Need some food for thought as you wrap up your New Media Diet Projects? Nearly every week, the New York Times runs an article or Op-Ed about new media as it is experienced in everyday life. This week was no exception, and ran a short Op-Ed by Richard Morgan describing his experience with Facebook. He noticed at some point in his time on Facebook that his experience of places, friends, and expectations of social life shifted somewhat. He felt he had lost some sense of control. Read about his experience to find some perspective as you begin to reflect on your own everyday use of new media.
Another Op-Ed published in July by Nick Bilton, Reclaiming Our (Real) Lives From Social Media, reflects on uses of idle time in different eras. His argument is quaint and predictable–we got more done when we had fewer gadgets to distract us. But it is difficult not to feel some sense of familiarity in his complaints even if he is ignoring the ways in which our distracting gadgets really can help us get more done, and be more creative.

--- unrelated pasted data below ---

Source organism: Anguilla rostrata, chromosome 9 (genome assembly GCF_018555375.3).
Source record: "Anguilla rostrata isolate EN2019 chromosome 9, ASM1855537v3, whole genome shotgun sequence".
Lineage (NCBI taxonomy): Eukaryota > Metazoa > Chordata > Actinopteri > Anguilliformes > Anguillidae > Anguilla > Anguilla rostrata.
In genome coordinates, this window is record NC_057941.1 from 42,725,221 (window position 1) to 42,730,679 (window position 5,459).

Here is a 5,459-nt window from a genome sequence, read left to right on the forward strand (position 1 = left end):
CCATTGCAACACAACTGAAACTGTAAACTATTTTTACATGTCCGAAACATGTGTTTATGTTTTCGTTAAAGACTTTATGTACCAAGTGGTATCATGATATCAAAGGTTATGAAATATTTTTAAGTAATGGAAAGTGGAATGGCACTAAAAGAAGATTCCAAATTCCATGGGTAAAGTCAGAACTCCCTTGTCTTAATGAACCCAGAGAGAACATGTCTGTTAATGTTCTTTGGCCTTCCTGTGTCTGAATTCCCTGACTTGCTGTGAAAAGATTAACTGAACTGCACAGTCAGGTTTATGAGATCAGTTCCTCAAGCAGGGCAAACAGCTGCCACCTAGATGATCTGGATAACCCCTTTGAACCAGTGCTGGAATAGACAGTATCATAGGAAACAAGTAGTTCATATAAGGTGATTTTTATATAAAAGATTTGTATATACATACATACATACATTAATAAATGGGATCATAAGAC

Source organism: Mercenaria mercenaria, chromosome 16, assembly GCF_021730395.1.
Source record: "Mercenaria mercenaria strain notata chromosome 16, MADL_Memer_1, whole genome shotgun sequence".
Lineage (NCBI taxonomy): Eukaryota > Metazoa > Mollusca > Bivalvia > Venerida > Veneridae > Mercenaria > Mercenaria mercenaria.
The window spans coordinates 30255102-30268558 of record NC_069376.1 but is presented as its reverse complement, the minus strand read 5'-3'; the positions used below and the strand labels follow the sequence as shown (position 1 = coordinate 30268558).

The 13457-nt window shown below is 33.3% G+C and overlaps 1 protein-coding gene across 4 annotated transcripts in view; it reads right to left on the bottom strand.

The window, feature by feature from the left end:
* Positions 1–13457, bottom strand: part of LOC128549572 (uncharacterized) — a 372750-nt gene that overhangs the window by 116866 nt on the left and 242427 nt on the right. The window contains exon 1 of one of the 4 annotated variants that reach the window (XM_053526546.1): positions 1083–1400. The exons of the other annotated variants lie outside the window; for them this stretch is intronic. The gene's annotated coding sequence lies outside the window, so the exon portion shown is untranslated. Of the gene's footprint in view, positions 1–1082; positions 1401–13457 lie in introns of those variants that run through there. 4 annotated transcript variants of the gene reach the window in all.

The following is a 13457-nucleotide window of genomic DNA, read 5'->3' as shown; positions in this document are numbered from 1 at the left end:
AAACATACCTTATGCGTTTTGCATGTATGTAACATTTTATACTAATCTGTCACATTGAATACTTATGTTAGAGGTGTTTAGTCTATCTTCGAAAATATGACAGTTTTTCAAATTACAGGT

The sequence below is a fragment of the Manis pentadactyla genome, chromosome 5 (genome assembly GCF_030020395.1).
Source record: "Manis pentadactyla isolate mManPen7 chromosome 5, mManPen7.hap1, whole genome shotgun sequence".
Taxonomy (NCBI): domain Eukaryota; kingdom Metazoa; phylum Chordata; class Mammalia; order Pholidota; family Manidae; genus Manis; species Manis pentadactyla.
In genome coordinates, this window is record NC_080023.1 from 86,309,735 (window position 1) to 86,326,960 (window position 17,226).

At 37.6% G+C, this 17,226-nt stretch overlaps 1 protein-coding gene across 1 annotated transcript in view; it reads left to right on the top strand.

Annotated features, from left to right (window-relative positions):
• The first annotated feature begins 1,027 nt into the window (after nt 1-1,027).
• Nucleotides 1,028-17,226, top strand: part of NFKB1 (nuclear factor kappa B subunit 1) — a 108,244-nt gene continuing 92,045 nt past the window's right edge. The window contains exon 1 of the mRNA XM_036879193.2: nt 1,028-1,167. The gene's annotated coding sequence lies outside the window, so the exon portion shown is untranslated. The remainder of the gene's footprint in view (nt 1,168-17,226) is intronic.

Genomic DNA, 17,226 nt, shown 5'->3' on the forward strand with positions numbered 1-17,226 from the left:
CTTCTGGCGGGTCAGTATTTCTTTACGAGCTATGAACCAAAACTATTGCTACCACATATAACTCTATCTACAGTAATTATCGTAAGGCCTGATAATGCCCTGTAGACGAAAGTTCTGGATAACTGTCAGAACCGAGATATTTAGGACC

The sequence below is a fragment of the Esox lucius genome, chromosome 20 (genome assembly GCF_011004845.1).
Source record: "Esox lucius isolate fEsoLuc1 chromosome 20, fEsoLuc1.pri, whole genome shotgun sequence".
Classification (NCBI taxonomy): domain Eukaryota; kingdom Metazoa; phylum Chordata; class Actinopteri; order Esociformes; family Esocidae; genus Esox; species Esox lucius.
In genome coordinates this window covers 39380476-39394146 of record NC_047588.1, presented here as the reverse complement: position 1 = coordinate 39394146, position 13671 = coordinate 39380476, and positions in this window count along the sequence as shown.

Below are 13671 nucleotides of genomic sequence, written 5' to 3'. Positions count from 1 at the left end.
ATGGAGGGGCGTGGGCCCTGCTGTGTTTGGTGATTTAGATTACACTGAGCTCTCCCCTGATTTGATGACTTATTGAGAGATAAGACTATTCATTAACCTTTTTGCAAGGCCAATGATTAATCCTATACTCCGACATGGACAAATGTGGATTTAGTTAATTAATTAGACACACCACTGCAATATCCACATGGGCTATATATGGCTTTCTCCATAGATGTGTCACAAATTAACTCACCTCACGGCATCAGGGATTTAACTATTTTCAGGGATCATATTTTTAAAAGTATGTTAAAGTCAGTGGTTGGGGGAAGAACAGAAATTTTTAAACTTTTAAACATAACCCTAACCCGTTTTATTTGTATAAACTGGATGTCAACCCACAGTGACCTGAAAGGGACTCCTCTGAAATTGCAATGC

These articles are just one side of a very complex negotiation we are currently living through with our new media. Remember, new media is still, in the larger scheme of things, quite young. We’re all still trying to figure it out.
For a fictional story of how new media remediates our relationships, and can skew our experience of the spaces we occupy, watch Noah.
NSFW! Warning: there are some scenes in which the main character visits ChatRoulette (a randomized video chat site, in which the randomn and anonymous format compells people to do some pretty strange things for an audience that constantly refreshes).
This short film premiered at the Toronto International Film Festival. It was written by students in the Ryerson University Film Studies Program. Despite the remnants of the social media ad campaign that made the whole story seem very real, it is a work of fiction. The video, as part of the social media campaign has been made private on YouTube, with explanations on YouTube and Twitter.